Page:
James Hamilton is quite right to suggest that there's no way London can compete with Beijing's spectacular and often beautiful (if also, as he says, "frenziedly gauche") opening ceremony. And he's correct to argue that we shouldn't try to. In any case, opening ceremonies tend towards the vulgar. When they are not bafflingly abstract they're unnecessarily, if revealingly, boastful. Hey, look at us! Hosting the games should be enough in and of itself, without any need for this rather naff sort of preening.
Now admittedly an absence of preening is itself a form of preening. But there you have it. My suggestion for the London 2012 games would be for the band of the Grenadier Guards to play a few tunes (including "Colonel Bogey", "The Dambusters March", "Pack Up Your Troubles in Your Old Kitbag" and plenty of Elgar of course...) while the athletes march past. Then Her Majesty can cut the ribbon and declare the games open. Then we could have tea. No need for anything more than that.
At the very least this would permit one to argue that the games are about the athletes, not about putting a city or a country or a civilisation on the map. After a games pregnant with symbolism and all that, it would be nice to have an Olympiad that was just about the sport...
Mind you, elements of the Chinese opening ceremony were appealingly amateurish. I had wondered what a pipe band was doing in Beijing. It turns out that the Chinese though the pipes and drums just the ticket to represent europe and, accordingly, the Mains of Fintry pipe band were recruited, largely because, one assumes, they were the fist pipe band anyone in China found. Still, a splendid, bizarre touch: an amateur Grade Four (ie, low-level, Grade One being the best bands) band from Tayside that received an invitation to the Olympic Games. No wonder they thought it a joke at first...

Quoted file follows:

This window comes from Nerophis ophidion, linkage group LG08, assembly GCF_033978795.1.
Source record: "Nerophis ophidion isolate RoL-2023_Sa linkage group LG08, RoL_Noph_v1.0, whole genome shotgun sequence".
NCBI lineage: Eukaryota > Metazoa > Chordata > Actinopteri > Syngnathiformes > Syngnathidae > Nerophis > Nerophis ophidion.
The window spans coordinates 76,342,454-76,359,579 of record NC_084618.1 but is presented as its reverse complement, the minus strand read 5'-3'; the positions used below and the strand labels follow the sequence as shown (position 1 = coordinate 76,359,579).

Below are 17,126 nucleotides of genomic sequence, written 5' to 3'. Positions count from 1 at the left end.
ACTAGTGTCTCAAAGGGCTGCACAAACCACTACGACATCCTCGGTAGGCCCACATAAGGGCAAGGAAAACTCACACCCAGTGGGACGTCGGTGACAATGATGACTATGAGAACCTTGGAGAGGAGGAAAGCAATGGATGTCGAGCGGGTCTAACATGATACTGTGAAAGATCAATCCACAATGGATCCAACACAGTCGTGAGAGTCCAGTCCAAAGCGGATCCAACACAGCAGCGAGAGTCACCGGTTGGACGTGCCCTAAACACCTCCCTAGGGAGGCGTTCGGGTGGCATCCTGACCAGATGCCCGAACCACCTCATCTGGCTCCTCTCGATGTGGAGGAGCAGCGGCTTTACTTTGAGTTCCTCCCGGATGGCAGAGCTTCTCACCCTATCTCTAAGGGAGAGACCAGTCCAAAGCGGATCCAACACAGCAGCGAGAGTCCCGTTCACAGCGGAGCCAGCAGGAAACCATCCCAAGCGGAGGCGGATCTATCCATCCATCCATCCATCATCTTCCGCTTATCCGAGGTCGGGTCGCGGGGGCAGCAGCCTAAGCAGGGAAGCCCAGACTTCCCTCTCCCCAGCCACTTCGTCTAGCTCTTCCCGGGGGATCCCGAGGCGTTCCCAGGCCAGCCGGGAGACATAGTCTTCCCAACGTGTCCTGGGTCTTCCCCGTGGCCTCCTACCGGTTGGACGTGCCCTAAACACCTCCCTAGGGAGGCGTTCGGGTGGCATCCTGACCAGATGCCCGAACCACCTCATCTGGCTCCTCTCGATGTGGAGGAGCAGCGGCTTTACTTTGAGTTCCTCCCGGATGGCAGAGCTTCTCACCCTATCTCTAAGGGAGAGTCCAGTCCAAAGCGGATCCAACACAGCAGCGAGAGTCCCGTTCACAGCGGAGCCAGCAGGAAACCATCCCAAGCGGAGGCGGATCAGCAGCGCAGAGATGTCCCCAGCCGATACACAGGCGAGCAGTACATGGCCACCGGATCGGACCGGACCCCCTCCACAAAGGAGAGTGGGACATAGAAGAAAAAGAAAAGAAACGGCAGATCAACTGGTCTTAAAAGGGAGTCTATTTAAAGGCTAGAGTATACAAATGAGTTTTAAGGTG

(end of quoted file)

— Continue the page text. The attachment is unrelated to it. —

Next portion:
They were sent an e-mail by ceremony organiser Kexin Zhang in September last year after they were spotted performing in France.
But it took them a few weeks to respond to the invitation because they assumed it had been a wind up.
The musicians, who range in age from 13-63, describe themselves as focusing on friendship and family and by their own admission rarely compete in national championships.
Piper Eddie Wighton, who has played with the band for seven years, said he was stunned by the original offer. He said: "Never in a million years would I have imagined that we would have an opportunity like this. "It has been like winning the lottery. It seemed too good to be true but we looked into it a bit further and started to get excited."
Pipe Major Richard Smith, who has been playing for over 30 years, added: "It is a great honour and a pleasure. "My only trouble has been selecting 16 members to play from our band of 26 - no easy task but I was a very popular man for a time."
Local businesses and community groups got together to ensure the band, who are a registered charity, were kitted out for their debut.
Mr Wighton added: "We didn't even have a full set of uniforms never mind the funds to accommodate a trip to Beijing.
"We got busy writing off to everyone we could think of for support and were amazed at the response"